Deadlines (especially ones involving payments) can be great motivators! I see this a lot when tackling physical clutter with my clients. The deadline of an impending house guest can be a fantastic motivator to clear out your spare room; a tea date with your children’s friends can be a catalyst to organise your toy cupboard; the builder starting your loft conversion may well get you sorting through dusty old boxes.

It’s the same with getting started on your digital clutter. Your motivator might be to stop paying for cloud storage, to eliminate the daily frustration of searching for missing files, or simply to reduce the volume of documents in storage.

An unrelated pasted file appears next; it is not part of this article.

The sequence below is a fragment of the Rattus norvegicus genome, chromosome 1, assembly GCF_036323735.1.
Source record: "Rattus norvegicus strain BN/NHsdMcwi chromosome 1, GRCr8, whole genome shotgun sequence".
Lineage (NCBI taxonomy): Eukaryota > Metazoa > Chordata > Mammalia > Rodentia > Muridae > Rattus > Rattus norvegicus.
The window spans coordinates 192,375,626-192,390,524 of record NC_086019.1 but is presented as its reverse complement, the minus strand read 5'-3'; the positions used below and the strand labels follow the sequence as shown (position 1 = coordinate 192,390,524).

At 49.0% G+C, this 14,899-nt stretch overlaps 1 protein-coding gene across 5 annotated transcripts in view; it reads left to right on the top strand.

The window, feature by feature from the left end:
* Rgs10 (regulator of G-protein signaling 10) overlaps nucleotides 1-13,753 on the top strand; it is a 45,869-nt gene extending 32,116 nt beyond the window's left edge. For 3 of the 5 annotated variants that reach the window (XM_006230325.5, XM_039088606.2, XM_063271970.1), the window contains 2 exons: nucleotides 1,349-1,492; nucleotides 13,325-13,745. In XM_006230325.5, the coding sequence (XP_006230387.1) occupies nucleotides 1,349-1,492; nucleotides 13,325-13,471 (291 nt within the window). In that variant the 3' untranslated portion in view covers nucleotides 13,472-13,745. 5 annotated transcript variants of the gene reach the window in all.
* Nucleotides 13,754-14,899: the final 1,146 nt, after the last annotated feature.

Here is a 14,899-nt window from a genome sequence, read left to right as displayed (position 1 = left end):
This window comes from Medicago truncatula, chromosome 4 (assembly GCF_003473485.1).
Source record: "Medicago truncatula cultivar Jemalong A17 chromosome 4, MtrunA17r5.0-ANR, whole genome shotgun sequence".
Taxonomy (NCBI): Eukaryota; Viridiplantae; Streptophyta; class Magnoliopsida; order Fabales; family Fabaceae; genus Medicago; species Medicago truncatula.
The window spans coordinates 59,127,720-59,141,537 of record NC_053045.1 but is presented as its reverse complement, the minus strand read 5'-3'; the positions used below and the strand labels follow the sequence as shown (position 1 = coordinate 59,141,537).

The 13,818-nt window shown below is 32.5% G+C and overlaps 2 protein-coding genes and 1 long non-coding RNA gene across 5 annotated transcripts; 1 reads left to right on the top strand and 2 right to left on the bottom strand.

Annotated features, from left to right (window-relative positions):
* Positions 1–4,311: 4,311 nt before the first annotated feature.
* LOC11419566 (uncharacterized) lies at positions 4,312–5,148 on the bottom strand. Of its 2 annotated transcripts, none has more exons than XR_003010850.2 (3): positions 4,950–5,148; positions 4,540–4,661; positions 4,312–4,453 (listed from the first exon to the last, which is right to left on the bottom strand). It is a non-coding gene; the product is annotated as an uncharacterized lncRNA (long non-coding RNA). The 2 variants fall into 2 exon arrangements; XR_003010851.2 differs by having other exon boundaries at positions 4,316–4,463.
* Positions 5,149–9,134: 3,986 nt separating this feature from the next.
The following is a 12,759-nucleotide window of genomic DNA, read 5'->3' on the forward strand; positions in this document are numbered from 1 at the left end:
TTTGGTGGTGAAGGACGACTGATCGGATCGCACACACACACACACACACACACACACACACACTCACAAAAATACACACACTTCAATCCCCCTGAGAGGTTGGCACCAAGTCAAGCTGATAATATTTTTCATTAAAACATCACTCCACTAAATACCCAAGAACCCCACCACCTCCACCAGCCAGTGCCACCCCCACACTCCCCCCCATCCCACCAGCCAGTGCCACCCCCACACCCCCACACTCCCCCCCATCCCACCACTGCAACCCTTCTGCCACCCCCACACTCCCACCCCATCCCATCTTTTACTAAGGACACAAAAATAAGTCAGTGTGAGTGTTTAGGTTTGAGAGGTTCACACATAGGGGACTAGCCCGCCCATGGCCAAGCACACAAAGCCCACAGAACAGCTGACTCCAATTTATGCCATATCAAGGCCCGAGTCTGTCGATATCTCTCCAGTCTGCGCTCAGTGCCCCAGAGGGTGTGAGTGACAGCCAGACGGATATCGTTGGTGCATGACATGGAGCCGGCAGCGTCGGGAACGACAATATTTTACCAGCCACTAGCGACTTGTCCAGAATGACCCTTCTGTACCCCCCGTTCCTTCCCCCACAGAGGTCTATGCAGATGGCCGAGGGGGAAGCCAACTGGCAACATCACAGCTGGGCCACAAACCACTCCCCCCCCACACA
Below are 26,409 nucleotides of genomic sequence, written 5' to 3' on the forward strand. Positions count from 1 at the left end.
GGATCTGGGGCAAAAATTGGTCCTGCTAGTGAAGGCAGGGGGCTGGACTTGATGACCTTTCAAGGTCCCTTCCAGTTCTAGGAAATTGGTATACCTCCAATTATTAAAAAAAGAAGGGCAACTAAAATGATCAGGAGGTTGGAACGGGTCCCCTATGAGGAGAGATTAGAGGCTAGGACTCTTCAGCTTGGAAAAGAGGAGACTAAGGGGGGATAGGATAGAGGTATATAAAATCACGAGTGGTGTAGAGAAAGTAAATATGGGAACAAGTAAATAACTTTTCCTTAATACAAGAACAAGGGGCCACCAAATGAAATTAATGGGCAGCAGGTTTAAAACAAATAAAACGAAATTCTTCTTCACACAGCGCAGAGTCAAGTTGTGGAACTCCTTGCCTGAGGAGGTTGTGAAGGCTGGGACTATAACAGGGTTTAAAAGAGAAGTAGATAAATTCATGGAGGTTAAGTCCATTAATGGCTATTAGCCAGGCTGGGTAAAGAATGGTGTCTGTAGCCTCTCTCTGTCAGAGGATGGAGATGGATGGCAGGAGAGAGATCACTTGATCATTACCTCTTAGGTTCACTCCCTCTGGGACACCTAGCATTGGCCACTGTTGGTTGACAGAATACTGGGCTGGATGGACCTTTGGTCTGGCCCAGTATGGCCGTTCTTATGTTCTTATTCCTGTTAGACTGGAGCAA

If you’re ready to embrace your own Big Sort Out, here are three tips to help you get underway:

  1. Keep all your documents in one place. This will help you see what you’ve got and make it easier to spot what you no longer need. Gather together any floating documents from other devices and drives. You might simply create a folder on your desktop called Documents. Group similar topics together dividing them into sub folders. Keep your system simple, being consistent and specific with your document names so it’s easier to find what you’re looking for.
  2. Consider what you need to keep. Regularly delete any out-of-date, unused, or redundant documents and folders. It’s much easier to organise less so before filing every document you come across, consider whether you really need to keep it. Look at your directories and think about where you would look for it if you needed it.